Middle East studies in the News
Cluster Series Speaks Out About Modern Islam [incl. Zain Abdullah and Rob Rozehnal]
by Kirk Greenwood and Stephanie Perez
The Center for Global Islamic Studies hosted Dr. Zain Abdullah, PhD., as part of their Cluster Development Lecture Series to speak about Living Islam Out Loud: African Muslims in Contemporary America, at the University Center on Thursday.
Abdullah's lecture focused on the experiences of African American Muslims in the United States. He specifically touches upon the recent arrival of over 100,000 West Africans in Harlem, which residents are now calling, "Little Africa."
Abdullah presented a clip from a documentary on the topic in which is he also interviewed in. Interviews with immigrant African American Muslims gave insight on the way in which many live in constant fear that they will be deported back to Africa. Many migrate to New York with hopes of eventually going back, but can never afford it. As time goes on, the more they work, the less they think about Africa and forget about going back altogether.
Abdullah emphasized that Muslims here see themselves as a religious minority. However, they engulf themselves in their culture and live in constant practice of their religion in order to keep it alive. They often gather at Mosques to worship. The interviewees in the documentary said that the time spent in the Mosques reminds them of their values, family and Africa. It is a place that allows them to forget about work and create a space of unity throughout the Muslim community.
The influx of 100,000 West Africans alters both the social and religious community in Harlem. Even the Africans already living in Harlem have rethought their connection with Africa because of this recent integration. It results in scarce resources, housing and areas for merchants to sell their products. In 1995, Harlem storeowners forced the Muslims to move from 125th Street to a rundown section along West 116th. Today they operate most of the restaurants, boutiques and religious shops in the area.
Abdullah says these groups of immigrants are merely trying to create a place for themselves in America. They want to thrive within the American way of life, while still maintaining a connection to Africa and their religion. Many westerners barely pay attention to the religion of these Black immigrants. According to Abdullah many view Islam as simply an Arab religion and dismiss the Muslims. However to counteract this, the African American Muslims walk around the streets of Harlem wearing their boubou robes and tasseled hats in order to remind themselves and others of where they're from and they're true identities.
"Professor Abdullah's work provides key insights into the intersections of Muslim-American and African identities," said Professor James Peterson, the director of the Africana Studies program which cosponsored the event. "Given the university's commitment to Global Studies and to the study of Islam globally, students should welcome this opportunity to hear from and interact with an expert on these subject matters.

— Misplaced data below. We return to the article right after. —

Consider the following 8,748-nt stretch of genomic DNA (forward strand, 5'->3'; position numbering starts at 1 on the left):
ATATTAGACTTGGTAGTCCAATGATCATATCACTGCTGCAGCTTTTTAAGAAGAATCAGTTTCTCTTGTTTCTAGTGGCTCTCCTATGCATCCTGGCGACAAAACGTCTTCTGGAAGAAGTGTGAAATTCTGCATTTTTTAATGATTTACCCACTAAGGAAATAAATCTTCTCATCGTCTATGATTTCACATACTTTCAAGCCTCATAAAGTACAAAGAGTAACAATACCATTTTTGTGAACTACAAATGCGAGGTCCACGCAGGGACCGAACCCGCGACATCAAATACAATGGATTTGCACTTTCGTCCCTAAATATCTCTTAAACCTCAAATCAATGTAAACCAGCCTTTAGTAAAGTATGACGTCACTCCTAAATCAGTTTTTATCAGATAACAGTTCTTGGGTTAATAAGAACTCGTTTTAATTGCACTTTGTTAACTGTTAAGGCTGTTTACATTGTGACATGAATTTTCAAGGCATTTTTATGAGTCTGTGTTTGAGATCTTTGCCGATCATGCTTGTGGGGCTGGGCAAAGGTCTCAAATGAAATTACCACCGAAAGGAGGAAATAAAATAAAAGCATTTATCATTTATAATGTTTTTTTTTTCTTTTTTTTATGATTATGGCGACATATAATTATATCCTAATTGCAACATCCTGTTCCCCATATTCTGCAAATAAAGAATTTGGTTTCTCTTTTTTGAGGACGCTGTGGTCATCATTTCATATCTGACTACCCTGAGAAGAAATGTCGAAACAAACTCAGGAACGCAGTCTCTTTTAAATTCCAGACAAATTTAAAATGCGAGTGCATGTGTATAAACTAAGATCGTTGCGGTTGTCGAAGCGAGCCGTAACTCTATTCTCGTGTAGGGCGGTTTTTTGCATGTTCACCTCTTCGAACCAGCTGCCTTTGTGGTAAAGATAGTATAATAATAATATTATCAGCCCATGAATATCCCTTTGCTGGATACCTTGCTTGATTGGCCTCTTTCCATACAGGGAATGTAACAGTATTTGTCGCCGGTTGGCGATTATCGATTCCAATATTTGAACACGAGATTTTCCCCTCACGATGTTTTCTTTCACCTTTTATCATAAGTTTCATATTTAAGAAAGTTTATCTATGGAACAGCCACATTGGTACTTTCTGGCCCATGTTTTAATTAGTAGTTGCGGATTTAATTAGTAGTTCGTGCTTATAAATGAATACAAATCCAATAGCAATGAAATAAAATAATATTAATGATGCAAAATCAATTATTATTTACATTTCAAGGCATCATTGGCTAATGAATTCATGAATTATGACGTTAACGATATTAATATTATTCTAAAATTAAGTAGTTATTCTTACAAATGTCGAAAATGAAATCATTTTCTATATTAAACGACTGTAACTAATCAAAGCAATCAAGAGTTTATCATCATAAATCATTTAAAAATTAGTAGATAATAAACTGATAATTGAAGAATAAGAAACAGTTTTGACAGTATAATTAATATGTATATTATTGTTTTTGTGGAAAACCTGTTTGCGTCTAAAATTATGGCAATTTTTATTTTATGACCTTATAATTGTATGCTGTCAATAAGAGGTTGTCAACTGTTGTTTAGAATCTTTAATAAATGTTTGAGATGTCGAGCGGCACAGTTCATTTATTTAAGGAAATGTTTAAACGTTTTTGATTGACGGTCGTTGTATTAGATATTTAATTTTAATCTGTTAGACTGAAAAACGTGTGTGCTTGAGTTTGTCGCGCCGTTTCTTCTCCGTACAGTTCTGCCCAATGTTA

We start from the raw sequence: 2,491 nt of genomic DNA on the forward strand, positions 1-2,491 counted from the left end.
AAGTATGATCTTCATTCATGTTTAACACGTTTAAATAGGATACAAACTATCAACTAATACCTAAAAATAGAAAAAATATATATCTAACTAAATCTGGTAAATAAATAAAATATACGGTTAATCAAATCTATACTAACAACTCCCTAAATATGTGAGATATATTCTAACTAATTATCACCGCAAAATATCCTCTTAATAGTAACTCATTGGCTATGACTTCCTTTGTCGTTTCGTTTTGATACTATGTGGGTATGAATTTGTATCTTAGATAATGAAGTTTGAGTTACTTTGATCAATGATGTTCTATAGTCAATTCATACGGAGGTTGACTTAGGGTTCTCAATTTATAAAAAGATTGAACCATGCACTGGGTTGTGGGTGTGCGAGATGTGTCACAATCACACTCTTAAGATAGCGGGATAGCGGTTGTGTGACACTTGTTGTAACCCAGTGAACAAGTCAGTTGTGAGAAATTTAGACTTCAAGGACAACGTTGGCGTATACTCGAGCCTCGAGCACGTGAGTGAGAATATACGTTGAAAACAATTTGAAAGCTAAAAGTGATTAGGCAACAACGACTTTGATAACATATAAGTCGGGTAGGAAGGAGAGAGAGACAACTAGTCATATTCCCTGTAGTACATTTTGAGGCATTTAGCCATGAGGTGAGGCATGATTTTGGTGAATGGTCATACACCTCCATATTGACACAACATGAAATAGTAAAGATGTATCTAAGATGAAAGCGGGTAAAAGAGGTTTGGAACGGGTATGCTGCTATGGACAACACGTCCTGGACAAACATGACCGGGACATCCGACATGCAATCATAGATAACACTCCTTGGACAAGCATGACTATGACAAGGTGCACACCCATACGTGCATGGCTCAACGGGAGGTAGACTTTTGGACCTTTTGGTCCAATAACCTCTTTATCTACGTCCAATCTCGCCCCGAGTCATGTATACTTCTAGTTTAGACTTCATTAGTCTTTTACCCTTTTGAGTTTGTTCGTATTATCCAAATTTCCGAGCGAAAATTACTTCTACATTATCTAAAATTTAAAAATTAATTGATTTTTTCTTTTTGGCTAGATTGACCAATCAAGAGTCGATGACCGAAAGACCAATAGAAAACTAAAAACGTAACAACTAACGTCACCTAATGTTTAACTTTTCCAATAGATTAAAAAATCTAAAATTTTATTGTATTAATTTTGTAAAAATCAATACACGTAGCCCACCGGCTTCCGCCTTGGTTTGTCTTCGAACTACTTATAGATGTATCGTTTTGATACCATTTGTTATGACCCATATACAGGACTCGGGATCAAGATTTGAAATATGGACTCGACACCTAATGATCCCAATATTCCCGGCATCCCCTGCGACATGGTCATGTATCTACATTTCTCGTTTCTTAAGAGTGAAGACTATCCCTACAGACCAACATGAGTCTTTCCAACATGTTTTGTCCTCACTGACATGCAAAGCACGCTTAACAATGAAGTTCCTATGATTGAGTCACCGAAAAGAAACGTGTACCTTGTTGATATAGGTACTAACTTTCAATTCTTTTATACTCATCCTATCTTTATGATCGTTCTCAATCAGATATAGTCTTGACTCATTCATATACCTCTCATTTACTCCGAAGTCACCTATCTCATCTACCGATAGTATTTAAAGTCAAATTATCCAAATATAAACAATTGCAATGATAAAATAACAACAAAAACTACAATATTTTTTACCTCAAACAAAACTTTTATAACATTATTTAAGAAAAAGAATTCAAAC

"My sense is that one way to counter some of the negative narratives about Muslim identity and/or the practice of Islam (that are regularly circulated in American society) is for the university community to engage people (in this case scholars) whose research and experiences provide us with a broader sense of what it means to be Muslim," he said. "And this experience is what I hope students will take away from Professor Abdullah's lecture."
Kayla Stroz, '14, attended the event.
Samantha Lo, '13, also attended the event.
"I'm a religion minor and we're always encouraged by our professors to go to lectures like these," said Lo. "It's good to get another perspective on things."
Abdullah is the author of Black Mecca: The African Muslims of Harlem. His work has appeared in many periodicals, and he has been quoted in the New York Times, the Philadelphia Inquirer, and Reuters-Worldwide Religious News. Abdullah is associate professor in the Religion Department at Temple University, where he is also a faculty affiliate in the Geography and Urban Studies Department. He is currently a Ford Foundation Fellow writing a book on Black Muslim conversion and the Nation of Islam in mid-century America.
According to Professor Rob Rozehnal, the director of the Center for Global Islamic Studies and person responsible for choosing Abdullah as a speaker, the cluster development series host talks from professors and researchers from all over. They collectively aim to spotlight outstanding scholarship in the comparative, interdisciplinary field of global Islamic studies. The center will host a variety of other speakers throughout the semester.Note: Articles listed under "Middle East studies in the News" provide information on current developments concerning Middle East studies on North American campuses. These reports do not necessarily reflect the views of Campus Watch and do not necessarily correspond to Campus Watch's critique.
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